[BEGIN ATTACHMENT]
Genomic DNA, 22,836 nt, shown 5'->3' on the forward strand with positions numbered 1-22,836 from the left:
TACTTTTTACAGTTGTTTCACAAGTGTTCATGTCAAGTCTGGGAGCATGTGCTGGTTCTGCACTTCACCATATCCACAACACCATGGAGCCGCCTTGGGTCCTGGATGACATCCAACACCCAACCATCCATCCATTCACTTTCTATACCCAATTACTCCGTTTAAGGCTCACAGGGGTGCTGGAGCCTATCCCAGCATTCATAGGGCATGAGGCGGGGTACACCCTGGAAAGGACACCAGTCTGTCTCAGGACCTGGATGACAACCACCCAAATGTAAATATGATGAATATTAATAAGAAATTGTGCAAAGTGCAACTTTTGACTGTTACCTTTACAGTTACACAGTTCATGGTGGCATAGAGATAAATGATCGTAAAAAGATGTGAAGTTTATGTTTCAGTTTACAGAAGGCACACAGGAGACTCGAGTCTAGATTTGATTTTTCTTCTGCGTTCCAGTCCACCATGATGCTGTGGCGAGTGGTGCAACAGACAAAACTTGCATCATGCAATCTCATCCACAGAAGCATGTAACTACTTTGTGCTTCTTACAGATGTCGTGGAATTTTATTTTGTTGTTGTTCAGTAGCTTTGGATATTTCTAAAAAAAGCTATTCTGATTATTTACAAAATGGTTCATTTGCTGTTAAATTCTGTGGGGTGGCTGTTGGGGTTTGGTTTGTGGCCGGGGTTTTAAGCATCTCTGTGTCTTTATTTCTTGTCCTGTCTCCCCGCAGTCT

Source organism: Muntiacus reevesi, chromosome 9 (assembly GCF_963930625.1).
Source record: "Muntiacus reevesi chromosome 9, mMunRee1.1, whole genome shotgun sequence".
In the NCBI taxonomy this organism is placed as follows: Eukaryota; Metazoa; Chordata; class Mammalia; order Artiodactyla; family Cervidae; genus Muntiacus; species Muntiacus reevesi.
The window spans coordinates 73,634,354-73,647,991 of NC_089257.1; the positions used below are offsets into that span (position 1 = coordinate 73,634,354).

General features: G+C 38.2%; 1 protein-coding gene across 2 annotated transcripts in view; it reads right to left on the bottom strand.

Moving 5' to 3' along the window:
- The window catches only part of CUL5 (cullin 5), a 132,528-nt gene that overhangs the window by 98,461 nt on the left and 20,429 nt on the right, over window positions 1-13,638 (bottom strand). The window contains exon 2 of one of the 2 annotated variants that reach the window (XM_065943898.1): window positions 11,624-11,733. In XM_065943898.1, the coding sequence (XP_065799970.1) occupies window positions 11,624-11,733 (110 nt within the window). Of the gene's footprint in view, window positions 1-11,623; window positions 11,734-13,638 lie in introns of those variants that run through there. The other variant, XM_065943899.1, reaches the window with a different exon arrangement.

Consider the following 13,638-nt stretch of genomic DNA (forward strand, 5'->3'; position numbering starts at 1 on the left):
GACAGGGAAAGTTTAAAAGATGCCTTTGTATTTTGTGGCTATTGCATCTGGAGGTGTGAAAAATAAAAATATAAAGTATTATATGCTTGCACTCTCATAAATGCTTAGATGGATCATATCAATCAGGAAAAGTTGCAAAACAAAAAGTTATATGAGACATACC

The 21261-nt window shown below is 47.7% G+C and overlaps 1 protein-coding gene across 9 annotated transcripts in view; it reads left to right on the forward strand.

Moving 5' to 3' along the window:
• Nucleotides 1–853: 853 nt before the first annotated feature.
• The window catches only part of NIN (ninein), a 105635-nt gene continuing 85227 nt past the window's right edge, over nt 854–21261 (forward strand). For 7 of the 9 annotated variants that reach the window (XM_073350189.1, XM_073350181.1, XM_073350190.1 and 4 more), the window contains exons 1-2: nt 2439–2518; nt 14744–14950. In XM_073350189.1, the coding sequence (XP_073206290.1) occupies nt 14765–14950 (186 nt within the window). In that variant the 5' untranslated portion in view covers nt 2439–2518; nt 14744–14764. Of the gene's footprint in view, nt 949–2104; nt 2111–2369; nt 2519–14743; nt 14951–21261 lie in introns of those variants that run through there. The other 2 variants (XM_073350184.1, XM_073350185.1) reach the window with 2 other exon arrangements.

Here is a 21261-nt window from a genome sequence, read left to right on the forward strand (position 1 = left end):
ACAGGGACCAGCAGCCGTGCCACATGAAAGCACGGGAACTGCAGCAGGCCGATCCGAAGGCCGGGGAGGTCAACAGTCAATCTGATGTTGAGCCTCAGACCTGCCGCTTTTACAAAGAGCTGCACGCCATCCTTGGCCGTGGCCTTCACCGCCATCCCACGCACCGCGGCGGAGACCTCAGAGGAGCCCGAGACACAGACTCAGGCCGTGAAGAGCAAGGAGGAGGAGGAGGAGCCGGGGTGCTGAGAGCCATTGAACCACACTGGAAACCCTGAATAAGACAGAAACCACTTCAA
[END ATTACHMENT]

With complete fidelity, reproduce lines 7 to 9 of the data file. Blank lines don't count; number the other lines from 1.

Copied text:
General features: G+C 38.2%; 1 protein-coding gene across 2 annotated transcripts in view; it reads right to left on the bottom strand.

Moving 5' to 3' along the window:
- The window catches only part of CUL5 (cullin 5), a 132,528-nt gene that overhangs the window by 98,461 nt on the left and 20,429 nt on the right, over window positions 1-13,638 (bottom strand). The window contains exon 2 of one of the 2 annotated variants that reach the window (XM_065943898.1): window positions 11,624-11,733. In XM_065943898.1, the coding sequence (XP_065799970.1) occupies window positions 11,624-11,733 (110 nt within the window). Of the gene's footprint in view, window positions 1-11,623; window positions 11,734-13,638 lie in introns of those variants that run through there. The other variant, XM_065943899.1, reaches the window with a different exon arrangement.